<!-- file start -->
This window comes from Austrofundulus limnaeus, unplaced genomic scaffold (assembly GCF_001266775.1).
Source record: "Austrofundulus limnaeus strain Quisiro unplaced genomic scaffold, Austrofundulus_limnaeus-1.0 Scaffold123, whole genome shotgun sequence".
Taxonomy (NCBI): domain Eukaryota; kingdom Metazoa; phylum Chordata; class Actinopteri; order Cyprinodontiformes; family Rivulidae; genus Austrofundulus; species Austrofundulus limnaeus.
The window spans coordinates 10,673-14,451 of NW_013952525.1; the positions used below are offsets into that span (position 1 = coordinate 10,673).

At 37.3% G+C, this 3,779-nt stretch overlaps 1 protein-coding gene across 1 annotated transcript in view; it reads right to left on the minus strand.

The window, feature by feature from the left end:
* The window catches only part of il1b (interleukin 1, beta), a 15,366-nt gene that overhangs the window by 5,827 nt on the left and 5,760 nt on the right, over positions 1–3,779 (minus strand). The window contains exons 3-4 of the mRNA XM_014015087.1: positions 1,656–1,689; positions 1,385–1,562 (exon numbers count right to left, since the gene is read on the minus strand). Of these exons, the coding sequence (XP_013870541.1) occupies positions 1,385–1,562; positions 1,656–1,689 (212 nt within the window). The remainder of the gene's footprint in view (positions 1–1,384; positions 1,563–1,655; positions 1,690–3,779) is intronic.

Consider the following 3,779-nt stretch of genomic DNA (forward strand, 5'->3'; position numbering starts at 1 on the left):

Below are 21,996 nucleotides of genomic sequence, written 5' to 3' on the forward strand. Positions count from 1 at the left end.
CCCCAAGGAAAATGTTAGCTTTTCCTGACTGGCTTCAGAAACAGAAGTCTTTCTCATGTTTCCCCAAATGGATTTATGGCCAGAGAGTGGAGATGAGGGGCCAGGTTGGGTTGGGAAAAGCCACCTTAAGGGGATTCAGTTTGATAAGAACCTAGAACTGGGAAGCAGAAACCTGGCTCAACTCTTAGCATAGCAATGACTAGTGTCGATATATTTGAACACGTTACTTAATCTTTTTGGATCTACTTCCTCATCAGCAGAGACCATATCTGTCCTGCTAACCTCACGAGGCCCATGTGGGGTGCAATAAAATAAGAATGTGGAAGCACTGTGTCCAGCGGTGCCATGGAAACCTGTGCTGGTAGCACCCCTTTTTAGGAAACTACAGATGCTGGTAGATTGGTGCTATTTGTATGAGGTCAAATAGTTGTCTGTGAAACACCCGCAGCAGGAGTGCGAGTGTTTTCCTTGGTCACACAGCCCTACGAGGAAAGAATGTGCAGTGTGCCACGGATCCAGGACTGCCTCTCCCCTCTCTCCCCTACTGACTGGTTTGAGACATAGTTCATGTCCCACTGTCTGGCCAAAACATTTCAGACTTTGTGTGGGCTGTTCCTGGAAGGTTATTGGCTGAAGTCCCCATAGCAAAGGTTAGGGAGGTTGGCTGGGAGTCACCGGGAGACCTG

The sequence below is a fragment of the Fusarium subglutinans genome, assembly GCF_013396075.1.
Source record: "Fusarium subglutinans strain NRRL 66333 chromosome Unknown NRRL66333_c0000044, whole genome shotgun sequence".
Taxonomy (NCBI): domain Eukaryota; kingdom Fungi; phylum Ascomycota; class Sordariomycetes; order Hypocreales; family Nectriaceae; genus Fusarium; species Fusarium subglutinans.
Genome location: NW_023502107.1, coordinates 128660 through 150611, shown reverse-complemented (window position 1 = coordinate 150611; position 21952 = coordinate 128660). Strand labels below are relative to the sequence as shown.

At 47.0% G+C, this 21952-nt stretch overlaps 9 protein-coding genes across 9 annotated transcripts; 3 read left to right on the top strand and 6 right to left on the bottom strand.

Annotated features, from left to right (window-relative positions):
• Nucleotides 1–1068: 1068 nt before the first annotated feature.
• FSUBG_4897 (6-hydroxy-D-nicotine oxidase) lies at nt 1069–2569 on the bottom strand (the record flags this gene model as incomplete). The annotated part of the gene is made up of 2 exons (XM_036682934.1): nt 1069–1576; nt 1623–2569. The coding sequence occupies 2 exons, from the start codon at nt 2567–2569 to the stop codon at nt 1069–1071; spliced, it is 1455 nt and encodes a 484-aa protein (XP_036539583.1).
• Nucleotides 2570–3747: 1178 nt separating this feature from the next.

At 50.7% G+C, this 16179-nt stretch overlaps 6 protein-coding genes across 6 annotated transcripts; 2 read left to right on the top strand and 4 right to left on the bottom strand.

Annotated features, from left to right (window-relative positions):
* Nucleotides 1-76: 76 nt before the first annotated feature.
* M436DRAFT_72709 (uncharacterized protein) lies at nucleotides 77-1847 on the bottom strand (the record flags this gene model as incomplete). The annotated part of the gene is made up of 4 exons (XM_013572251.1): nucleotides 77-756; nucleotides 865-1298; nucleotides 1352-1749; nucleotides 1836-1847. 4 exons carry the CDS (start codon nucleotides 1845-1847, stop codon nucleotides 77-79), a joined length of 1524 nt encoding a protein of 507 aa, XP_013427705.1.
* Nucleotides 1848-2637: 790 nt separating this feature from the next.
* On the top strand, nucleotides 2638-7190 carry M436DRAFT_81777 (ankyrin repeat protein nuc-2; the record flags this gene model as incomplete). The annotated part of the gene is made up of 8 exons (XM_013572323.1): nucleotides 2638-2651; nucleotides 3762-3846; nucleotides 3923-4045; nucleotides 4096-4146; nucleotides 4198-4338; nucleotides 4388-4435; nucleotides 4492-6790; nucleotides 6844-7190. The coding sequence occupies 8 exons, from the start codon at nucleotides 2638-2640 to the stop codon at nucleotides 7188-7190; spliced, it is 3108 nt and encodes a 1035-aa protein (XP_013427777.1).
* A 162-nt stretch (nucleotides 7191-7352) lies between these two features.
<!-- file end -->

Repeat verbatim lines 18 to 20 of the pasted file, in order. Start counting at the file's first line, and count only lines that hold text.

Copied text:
• FSUBG_4897 (6-hydroxy-D-nicotine oxidase) lies at nt 1069–2569 on the bottom strand (the record flags this gene model as incomplete). The annotated part of the gene is made up of 2 exons (XM_036682934.1): nt 1069–1576; nt 1623–2569. The coding sequence occupies 2 exons, from the start codon at nt 2567–2569 to the stop codon at nt 1069–1071; spliced, it is 1455 nt and encodes a 484-aa protein (XP_036539583.1).
• Nucleotides 2570–3747: 1178 nt separating this feature from the next.

At 50.7% G+C, this 16179-nt stretch overlaps 6 protein-coding genes across 6 annotated transcripts; 2 read left to right on the top strand and 4 right to left on the bottom strand.